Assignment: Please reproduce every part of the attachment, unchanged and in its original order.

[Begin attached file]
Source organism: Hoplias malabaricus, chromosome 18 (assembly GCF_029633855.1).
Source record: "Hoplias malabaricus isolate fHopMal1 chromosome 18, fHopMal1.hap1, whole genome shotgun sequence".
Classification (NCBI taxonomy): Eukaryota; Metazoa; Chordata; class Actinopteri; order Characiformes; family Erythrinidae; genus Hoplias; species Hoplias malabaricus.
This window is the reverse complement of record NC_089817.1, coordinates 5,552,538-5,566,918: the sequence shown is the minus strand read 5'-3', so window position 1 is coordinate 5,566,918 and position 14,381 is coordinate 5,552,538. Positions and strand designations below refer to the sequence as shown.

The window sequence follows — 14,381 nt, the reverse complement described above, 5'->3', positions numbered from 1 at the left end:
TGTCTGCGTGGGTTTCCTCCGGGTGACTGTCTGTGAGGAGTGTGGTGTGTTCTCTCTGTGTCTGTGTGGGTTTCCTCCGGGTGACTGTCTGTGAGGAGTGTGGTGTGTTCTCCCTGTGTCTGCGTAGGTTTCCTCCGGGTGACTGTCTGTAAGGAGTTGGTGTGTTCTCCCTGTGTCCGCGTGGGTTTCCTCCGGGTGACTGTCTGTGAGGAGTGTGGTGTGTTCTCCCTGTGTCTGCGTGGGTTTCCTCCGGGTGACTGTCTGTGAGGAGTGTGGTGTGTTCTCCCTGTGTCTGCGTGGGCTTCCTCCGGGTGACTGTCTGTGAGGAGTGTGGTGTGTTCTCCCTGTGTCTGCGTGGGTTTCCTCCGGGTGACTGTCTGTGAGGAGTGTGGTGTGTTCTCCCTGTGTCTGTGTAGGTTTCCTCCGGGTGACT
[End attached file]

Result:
Source organism: Hoplias malabaricus, chromosome 18 (assembly GCF_029633855.1).
Source record: "Hoplias malabaricus isolate fHopMal1 chromosome 18, fHopMal1.hap1, whole genome shotgun sequence".
Classification (NCBI taxonomy): Eukaryota; Metazoa; Chordata; class Actinopteri; order Characiformes; family Erythrinidae; genus Hoplias; species Hoplias malabaricus.
This window is the reverse complement of record NC_089817.1, coordinates 5,552,538-5,566,918: the sequence shown is the minus strand read 5'-3', so window position 1 is coordinate 5,566,918 and position 14,381 is coordinate 5,552,538. Positions and strand designations below refer to the sequence as shown.

The window sequence follows — 14,381 nt, the reverse complement described above, 5'->3', positions numbered from 1 at the left end:
TGTCTGCGTGGGTTTCCTCCGGGTGACTGTCTGTGAGGAGTGTGGTGTGTTCTCTCTGTGTCTGTGTGGGTTTCCTCCGGGTGACTGTCTGTGAGGAGTGTGGTGTGTTCTCCCTGTGTCTGCGTAGGTTTCCTCCGGGTGACTGTCTGTAAGGAGTTGGTGTGTTCTCCCTGTGTCCGCGTGGGTTTCCTCCGGGTGACTGTCTGTGAGGAGTGTGGTGTGTTCTCCCTGTGTCTGCGTGGGTTTCCTCCGGGTGACTGTCTGTGAGGAGTGTGGTGTGTTCTCCCTGTGTCTGCGTGGGCTTCCTCCGGGTGACTGTCTGTGAGGAGTGTGGTGTGTTCTCCCTGTGTCTGCGTGGGTTTCCTCCGGGTGACTGTCTGTGAGGAGTGTGGTGTGTTCTCCCTGTGTCTGTGTAGGTTTCCTCCGGGTGACT